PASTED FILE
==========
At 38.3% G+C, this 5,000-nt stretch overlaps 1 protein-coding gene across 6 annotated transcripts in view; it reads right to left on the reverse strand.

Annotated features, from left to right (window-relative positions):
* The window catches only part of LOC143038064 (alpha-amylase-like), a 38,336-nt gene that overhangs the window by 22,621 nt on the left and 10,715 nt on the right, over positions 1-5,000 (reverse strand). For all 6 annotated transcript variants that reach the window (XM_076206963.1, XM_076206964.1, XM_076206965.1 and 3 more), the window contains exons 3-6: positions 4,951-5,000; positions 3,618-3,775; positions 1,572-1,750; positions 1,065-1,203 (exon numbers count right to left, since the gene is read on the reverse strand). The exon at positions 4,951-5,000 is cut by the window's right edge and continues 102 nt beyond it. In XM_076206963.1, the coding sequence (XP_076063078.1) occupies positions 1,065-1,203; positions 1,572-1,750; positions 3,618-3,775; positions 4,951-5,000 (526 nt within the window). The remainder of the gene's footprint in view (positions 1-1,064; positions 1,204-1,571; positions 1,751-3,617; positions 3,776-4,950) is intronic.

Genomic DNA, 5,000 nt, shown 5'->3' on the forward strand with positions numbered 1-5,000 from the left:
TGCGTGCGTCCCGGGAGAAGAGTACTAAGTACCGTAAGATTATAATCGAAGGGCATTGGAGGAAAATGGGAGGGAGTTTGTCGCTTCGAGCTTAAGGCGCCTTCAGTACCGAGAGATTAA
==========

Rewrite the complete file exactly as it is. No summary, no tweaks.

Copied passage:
At 38.3% G+C, this 5,000-nt stretch overlaps 1 protein-coding gene across 6 annotated transcripts in view; it reads right to left on the reverse strand.

Annotated features, from left to right (window-relative positions):
* The window catches only part of LOC143038064 (alpha-amylase-like), a 38,336-nt gene that overhangs the window by 22,621 nt on the left and 10,715 nt on the right, over positions 1-5,000 (reverse strand). For all 6 annotated transcript variants that reach the window (XM_076206963.1, XM_076206964.1, XM_076206965.1 and 3 more), the window contains exons 3-6: positions 4,951-5,000; positions 3,618-3,775; positions 1,572-1,750; positions 1,065-1,203 (exon numbers count right to left, since the gene is read on the reverse strand). The exon at positions 4,951-5,000 is cut by the window's right edge and continues 102 nt beyond it. In XM_076206963.1, the coding sequence (XP_076063078.1) occupies positions 1,065-1,203; positions 1,572-1,750; positions 3,618-3,775; positions 4,951-5,000 (526 nt within the window). The remainder of the gene's footprint in view (positions 1-1,064; positions 1,204-1,571; positions 1,751-3,617; positions 3,776-4,950) is intronic.

Genomic DNA, 5,000 nt, shown 5'->3' on the forward strand with positions numbered 1-5,000 from the left:
TGCGTGCGTCCCGGGAGAAGAGTACTAAGTACCGTAAGATTATAATCGAAGGGCATTGGAGGAAAATGGGAGGGAGTTTGTCGCTTCGAGCTTAAGGCGCCTTCAGTACCGAGAGATTAA